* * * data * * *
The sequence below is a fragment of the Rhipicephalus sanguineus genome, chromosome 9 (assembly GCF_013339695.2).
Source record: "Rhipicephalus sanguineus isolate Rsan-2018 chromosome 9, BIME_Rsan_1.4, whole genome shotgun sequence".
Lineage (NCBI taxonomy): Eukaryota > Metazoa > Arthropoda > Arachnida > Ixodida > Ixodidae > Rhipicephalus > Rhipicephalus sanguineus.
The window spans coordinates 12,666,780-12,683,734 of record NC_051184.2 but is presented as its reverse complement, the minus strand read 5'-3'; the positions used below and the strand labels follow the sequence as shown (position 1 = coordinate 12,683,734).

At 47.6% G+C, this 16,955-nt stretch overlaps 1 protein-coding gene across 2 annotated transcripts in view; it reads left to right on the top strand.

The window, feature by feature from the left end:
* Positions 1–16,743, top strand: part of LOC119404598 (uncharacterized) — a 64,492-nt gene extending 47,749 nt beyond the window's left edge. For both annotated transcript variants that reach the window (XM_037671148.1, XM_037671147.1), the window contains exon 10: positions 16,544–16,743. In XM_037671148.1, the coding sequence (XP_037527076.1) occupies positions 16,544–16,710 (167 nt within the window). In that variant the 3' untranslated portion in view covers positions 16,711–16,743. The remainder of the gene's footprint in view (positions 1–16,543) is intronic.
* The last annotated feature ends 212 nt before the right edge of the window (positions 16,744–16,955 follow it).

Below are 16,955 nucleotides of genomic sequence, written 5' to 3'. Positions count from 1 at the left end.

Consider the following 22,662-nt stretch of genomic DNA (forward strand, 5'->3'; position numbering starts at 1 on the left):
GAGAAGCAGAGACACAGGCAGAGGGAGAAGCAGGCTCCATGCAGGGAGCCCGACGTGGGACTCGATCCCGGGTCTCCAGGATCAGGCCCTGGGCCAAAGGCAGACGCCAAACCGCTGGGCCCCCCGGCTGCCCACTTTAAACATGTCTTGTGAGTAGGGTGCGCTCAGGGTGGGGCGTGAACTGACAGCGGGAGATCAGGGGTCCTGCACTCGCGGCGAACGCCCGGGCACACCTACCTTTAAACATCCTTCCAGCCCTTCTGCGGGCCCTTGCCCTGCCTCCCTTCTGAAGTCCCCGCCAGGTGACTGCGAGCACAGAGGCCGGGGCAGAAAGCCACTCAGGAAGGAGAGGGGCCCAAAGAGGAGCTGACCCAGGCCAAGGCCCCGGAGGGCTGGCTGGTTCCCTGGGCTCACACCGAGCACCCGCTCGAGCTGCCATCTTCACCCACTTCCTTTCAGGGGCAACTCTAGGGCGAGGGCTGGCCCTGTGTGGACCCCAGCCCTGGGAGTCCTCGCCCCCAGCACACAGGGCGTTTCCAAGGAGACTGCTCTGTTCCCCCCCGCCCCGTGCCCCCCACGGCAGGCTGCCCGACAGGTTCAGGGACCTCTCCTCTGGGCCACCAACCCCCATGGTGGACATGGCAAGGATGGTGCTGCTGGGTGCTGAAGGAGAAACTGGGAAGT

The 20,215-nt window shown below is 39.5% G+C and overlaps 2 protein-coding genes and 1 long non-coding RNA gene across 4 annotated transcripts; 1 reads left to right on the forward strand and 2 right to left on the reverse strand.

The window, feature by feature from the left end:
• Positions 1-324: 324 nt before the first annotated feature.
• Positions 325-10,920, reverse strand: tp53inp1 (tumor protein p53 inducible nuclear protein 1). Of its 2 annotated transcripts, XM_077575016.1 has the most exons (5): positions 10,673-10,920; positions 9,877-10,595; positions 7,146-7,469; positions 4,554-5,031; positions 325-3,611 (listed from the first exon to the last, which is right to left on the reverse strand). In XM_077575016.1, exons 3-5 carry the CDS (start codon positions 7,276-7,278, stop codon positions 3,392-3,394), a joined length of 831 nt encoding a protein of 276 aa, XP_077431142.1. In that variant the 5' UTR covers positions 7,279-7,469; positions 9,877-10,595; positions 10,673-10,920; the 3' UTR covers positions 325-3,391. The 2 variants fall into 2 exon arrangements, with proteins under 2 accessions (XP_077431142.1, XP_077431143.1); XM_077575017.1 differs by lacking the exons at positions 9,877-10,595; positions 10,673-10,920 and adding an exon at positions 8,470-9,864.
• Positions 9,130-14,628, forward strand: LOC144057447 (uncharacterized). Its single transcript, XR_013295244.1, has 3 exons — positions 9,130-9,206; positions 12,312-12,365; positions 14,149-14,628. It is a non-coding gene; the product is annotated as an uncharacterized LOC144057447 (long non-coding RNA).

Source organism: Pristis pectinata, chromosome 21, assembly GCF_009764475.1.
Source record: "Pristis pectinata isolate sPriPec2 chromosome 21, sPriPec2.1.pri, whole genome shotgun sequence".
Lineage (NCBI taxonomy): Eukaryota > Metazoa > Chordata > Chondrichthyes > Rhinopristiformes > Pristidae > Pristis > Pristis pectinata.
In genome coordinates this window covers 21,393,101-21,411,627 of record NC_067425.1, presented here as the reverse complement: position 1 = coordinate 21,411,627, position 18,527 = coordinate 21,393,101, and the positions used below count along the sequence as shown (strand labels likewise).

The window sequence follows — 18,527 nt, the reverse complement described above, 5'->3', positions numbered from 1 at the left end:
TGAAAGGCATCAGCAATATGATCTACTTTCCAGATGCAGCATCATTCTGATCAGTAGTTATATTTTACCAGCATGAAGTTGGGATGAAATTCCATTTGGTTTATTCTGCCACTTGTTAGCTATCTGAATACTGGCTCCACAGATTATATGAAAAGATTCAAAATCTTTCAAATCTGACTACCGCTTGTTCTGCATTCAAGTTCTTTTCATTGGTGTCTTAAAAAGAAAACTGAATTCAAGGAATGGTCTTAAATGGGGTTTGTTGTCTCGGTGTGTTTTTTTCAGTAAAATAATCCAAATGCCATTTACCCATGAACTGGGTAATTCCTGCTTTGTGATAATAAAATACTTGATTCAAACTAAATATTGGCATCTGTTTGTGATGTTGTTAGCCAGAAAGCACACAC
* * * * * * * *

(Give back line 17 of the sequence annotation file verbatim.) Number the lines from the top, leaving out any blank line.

Source organism: Pristis pectinata, chromosome 21, assembly GCF_009764475.1.